A little visit to Eastern Europe in 1983...I mean, to a Copenhagen supermarket in 2007


...the inspiring fruit and vegetable section at Fakta, one fine morning quite recently

Imagine you are the manager of a grocery store. What, might you think, would be the single most fundamental aspect of your job?

Hmmm....

Yes, you might say hiring staff and making sure there are enough people are filling all the necessary positions so the store will run smoothly, or something along those lines. Not a bad answer.

However, not quite right, I would suggest. Rather, after countless visits to various grocery stores in Copenhagen over the years, it struck me that there is something even more fundamental - making sure that the shelves are stocked with food. You know, so the customers actually have something to buy (and preferably what they actually came into the shop looking for!).


However, in Denmark there are many grocery store managers who just don't see things this way. And in truth, I have no idea how grocery store managers are assessed, but at this point I'm pretty certain that the ability to keep the shelves stocked with food from morning to night is definitely
not one of them.

Because oh so often there just seems to be rather a lack of it. Two things are probably occurring to you at this point.

Firstly, you are likey thinking it seems odd, even improbable that this could be the case, since selling food is, well,
basically their entire business. And in the case of places like Netto and Fakta, two discount supermarket chains in Denmark, that task is actually even easier since they offer a pretty damn limited product range - at least relative to 'normal' Danish supermarkets (who also aren't exactly superstars when it comes to keeping the basics stocked).

Secondly, you are also probably saying to yourself, 'then why shop at these place -
just go somewhere else!' And this would be a good point!! Well, except for one little problem. See, in some parts of Copenhagen (and elsewhere around Denmark, for that matter) they really are the most convenient places to get to, meaning it's not always so easy to just 'pop' over to another store.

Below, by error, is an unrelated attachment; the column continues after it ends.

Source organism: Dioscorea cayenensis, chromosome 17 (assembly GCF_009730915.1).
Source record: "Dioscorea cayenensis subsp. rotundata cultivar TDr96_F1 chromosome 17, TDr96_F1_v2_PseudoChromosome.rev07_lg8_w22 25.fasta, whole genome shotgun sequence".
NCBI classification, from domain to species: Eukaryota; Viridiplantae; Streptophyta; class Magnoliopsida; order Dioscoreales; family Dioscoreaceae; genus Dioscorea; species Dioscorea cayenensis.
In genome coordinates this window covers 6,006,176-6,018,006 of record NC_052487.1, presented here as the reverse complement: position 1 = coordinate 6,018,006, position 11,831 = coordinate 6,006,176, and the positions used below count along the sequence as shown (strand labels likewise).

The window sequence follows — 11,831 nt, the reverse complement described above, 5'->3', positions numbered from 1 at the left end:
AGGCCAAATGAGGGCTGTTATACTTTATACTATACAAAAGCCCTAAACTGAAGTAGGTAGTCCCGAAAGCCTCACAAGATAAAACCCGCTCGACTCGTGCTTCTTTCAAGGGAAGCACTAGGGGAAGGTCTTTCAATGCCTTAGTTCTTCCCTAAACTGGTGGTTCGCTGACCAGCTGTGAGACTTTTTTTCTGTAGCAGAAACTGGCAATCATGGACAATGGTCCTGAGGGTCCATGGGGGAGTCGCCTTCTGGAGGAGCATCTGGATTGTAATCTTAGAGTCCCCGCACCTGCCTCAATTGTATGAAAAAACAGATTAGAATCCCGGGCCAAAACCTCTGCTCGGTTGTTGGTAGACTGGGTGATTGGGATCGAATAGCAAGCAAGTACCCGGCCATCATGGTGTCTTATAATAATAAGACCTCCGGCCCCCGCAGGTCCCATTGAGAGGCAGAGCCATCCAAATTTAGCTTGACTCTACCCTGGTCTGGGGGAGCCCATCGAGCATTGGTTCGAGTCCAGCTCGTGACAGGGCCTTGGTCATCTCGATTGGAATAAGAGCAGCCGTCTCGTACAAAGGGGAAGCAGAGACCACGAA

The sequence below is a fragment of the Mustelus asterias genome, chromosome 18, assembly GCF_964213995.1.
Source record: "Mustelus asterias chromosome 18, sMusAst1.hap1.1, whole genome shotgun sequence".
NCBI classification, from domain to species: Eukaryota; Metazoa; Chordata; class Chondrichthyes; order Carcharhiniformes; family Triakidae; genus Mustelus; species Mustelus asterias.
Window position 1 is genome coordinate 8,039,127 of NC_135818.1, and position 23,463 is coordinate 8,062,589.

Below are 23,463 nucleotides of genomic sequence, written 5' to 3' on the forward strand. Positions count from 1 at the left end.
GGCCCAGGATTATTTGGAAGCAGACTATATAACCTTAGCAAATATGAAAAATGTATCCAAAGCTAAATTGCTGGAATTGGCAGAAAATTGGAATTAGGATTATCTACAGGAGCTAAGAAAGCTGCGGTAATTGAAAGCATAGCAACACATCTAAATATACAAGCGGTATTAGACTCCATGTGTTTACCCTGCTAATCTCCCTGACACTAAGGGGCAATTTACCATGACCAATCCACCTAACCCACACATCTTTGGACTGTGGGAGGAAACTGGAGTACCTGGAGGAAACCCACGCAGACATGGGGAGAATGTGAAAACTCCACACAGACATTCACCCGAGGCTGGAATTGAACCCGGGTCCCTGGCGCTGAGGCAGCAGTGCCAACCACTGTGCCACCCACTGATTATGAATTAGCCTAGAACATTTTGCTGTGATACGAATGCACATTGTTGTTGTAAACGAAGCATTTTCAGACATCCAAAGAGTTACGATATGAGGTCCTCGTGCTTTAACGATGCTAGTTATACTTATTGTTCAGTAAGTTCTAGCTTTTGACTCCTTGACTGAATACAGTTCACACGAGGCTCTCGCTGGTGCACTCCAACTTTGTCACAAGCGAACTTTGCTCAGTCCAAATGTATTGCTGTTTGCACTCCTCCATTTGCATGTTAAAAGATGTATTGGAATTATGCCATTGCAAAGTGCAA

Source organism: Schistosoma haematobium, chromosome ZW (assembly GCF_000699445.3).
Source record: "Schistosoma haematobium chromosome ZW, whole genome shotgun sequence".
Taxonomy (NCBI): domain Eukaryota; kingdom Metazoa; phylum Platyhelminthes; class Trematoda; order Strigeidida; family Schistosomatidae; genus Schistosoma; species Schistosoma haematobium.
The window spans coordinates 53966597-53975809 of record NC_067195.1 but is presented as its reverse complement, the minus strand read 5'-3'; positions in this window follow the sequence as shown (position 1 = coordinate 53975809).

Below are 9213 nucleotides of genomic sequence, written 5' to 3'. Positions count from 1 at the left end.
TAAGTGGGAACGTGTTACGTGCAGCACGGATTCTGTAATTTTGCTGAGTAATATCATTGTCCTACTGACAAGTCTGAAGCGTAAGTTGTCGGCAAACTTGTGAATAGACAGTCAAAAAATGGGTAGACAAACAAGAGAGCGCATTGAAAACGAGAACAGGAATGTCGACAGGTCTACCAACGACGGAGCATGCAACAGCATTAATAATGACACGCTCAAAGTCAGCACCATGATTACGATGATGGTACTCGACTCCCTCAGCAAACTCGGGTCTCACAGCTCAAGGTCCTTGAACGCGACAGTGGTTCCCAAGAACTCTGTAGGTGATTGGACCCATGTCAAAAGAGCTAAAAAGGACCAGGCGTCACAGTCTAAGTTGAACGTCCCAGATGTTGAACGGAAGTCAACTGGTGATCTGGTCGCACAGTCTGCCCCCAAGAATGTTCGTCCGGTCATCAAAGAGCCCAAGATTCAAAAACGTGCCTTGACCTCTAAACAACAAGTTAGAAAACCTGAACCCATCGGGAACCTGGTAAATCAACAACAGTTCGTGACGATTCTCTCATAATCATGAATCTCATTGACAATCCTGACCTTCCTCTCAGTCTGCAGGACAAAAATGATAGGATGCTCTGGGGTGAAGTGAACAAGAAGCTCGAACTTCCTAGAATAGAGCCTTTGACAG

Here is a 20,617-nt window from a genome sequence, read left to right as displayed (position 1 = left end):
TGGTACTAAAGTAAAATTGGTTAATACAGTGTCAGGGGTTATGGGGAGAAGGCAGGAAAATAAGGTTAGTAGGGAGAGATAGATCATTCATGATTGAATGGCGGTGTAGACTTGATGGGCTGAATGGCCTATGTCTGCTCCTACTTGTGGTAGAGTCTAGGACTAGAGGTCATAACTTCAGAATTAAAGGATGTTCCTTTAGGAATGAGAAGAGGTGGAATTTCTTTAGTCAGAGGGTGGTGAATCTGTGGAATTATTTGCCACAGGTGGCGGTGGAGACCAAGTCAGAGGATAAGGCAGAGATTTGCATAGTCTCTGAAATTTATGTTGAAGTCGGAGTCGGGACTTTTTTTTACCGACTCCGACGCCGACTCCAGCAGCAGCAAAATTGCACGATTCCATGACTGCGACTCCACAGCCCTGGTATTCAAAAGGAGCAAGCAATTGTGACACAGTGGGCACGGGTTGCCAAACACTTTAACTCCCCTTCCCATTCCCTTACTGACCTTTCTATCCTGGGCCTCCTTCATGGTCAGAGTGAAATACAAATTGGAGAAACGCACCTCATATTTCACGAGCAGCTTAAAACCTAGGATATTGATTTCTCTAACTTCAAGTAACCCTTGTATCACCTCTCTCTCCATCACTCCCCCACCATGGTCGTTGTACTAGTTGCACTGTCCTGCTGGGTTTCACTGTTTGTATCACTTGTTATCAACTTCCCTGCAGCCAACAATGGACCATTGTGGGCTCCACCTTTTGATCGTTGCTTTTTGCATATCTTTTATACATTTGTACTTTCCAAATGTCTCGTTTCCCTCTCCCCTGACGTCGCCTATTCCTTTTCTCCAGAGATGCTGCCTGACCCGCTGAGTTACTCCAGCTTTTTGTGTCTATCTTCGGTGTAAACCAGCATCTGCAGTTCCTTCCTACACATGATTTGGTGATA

Worse still, when you have a short time until the shops close (way to early, if you ask me) at 8 each night (and the even more annoying 5 PM on Saturday) sometimes you just have to run to the closest shop to make it. When the closest shop turns out to be a half-empty supermarket, it can be rather fucking annoying. And these discount grocery stores are pretty much the only grocery stores open most Sundays of the year.

Yes, apparently it is a challenging job managing a grocery store in Denmark. So for now all I can do is roll with it...and not to get too frustrated when it takes visiting a couple stores on the way home from work just to find a carton of milk or head of broccoli...

Below: a typical end-of-day picture at Netto or Fakta - they often look about the same for the first couple hours in the morning as well (since they often don't bother to stock the shelves until after the stores have opened).



and I'll just grab some milk and eggs from the fridge...oh well, never mind

2 Response to "A little visit to Eastern Europe in 1983...I mean, to a Copenhagen supermarket in 2007"

  1. KULBE says:

    why worry about broccoli when you have a broad choice of jelly candies?

    Kelly says:

    LOL. They always have at least 3 different kinds of pickled herring, though.

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